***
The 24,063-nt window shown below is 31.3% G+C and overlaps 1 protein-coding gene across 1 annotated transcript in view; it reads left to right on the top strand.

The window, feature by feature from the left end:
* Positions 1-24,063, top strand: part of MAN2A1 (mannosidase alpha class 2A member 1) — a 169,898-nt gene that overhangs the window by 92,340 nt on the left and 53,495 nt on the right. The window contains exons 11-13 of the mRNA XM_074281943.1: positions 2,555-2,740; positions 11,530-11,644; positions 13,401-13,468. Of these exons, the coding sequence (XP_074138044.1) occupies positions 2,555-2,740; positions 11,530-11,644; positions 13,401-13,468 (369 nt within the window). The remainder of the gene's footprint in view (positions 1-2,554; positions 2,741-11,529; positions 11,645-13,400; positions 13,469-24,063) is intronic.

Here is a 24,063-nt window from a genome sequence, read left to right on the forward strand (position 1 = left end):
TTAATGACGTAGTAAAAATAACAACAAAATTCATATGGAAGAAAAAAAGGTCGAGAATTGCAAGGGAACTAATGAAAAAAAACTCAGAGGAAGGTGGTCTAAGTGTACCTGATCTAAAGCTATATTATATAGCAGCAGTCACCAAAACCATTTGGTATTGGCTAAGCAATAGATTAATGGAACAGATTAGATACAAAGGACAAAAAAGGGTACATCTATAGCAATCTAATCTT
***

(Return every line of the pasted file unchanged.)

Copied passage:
The 24,063-nt window shown below is 31.3% G+C and overlaps 1 protein-coding gene across 1 annotated transcript in view; it reads left to right on the top strand.

The window, feature by feature from the left end:
* Positions 1-24,063, top strand: part of MAN2A1 (mannosidase alpha class 2A member 1) — a 169,898-nt gene that overhangs the window by 92,340 nt on the left and 53,495 nt on the right. The window contains exons 11-13 of the mRNA XM_074281943.1: positions 2,555-2,740; positions 11,530-11,644; positions 13,401-13,468. Of these exons, the coding sequence (XP_074138044.1) occupies positions 2,555-2,740; positions 11,530-11,644; positions 13,401-13,468 (369 nt within the window). The remainder of the gene's footprint in view (positions 1-2,554; positions 2,741-11,529; positions 11,645-13,400; positions 13,469-24,063) is intronic.

Here is a 24,063-nt window from a genome sequence, read left to right on the forward strand (position 1 = left end):
TTAATGACGTAGTAAAAATAACAACAAAATTCATATGGAAGAAAAAAAGGTCGAGAATTGCAAGGGAACTAATGAAAAAAAACTCAGAGGAAGGTGGTCTAAGTGTACCTGATCTAAAGCTATATTATATAGCAGCAGTCACCAAAACCATTTGGTATTGGCTAAGCAATAGATTAATGGAACAGATTAGATACAAAGGACAAAAAAGGGTACATCTATAGCAATCTAATCTT